The advent of Next-Generation Sequencing (NGS) and targeted library preparation represents a major advance for the study of cancer genomics. However, NGS-enabled cancer genomics presents two unique challenges. First, tumor samples are highly heterogeneous, and key mutations are often found in a very small fraction of tumor cells. Second, tumor samples are often processed for histological analysis and archiving prior to molecular testing. Formalin fixation and paraffin embedding (FFPE) of biopsies is the standard means of preservation and archiving of samples in clinical oncology; however, this harsh chemical treatment causes significant damage to the nucleic acid in the tissue. Here we discuss sample heterogeneity, input nucleic acid damage, and their implications for the detection of single nucleotide variants (SNVs) and copy number variations (CNVs). We also introduce the PreSeq™ DNA QC Assay, a simple qPCR assay that facilitates the quantification of the number of sequenceable copies of input genomic DNA, thereby maximizing information recovery from NGS libraries.
Idea in Brief
- The sensitivity of NGS-based variant detectino is derived from the number of unique fragments present in a region of interest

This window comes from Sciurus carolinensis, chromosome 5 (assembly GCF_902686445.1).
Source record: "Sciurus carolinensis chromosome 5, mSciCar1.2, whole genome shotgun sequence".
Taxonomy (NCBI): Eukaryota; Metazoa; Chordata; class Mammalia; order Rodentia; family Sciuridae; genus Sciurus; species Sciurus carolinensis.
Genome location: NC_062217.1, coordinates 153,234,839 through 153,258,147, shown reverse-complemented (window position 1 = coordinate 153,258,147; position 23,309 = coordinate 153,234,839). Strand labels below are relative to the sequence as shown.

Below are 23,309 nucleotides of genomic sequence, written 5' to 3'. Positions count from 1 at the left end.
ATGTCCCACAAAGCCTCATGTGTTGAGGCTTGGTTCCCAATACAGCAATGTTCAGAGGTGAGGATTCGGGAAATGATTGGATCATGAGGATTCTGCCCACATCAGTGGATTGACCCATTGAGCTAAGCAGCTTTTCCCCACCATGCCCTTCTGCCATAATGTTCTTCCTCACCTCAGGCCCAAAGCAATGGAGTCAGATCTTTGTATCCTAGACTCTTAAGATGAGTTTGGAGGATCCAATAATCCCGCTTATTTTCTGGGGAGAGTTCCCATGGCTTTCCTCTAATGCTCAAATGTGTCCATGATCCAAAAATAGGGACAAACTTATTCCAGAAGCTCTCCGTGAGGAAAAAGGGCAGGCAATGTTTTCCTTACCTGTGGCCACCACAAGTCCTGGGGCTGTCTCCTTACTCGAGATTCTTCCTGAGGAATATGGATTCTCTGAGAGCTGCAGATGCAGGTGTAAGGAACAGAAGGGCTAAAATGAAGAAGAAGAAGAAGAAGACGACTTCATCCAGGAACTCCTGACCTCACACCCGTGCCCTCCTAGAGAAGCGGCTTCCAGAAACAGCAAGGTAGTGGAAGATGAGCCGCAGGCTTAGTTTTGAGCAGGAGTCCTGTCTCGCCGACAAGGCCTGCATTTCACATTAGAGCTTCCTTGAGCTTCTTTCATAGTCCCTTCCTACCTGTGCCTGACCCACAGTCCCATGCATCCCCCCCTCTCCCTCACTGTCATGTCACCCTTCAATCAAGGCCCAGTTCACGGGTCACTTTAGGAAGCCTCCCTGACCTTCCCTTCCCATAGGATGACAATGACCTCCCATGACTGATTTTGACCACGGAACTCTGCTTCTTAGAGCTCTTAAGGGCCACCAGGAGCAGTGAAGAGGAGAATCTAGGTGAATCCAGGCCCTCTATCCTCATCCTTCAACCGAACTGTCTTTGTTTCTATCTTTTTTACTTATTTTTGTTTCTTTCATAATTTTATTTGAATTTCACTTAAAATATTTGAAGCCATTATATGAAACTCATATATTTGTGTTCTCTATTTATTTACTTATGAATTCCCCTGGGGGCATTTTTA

- Traditional amplicon-based enrichment techniques lack the ability to count how many unique fragments are sequenced
- Mass is not predictive - it is the number of amplifiable genomes that determines the library complexity and ultimately, the sensitivity of NGS assays used in somatic mutation testing
- The PreSeq DNA QC assay provides a method of quantifying the number of input molecules that are present in a given sample, and the use of this assy can help rescue or avoid libraries that would otherwise fail Archer Analysis QC.
Get the technical note here:
Key points from the PreSeq DNA technical note
The theoretical likelihood of sampling at least 10 mutant molecules as a function of allelic frequency (AF) and number of molecules integrated
PreSeq DNA Assay is a simple assay for quantifying the concentration of available genomic DNA molecules in a sample
DNA mass is not an accurate predictor of library yield or complexity
qPCR quantification of amplifiable genomes identifies samples that will yield sequenceable library with Archer VariantPlex Solid Tumor panel
Input complexity is predictive of Archer Analysis QC Pass
Input complexity drives library complexity, per-base unique coverage, and variant detection sensitivity
Increasing number of amplifiable genomes of input improves CNV sensitivity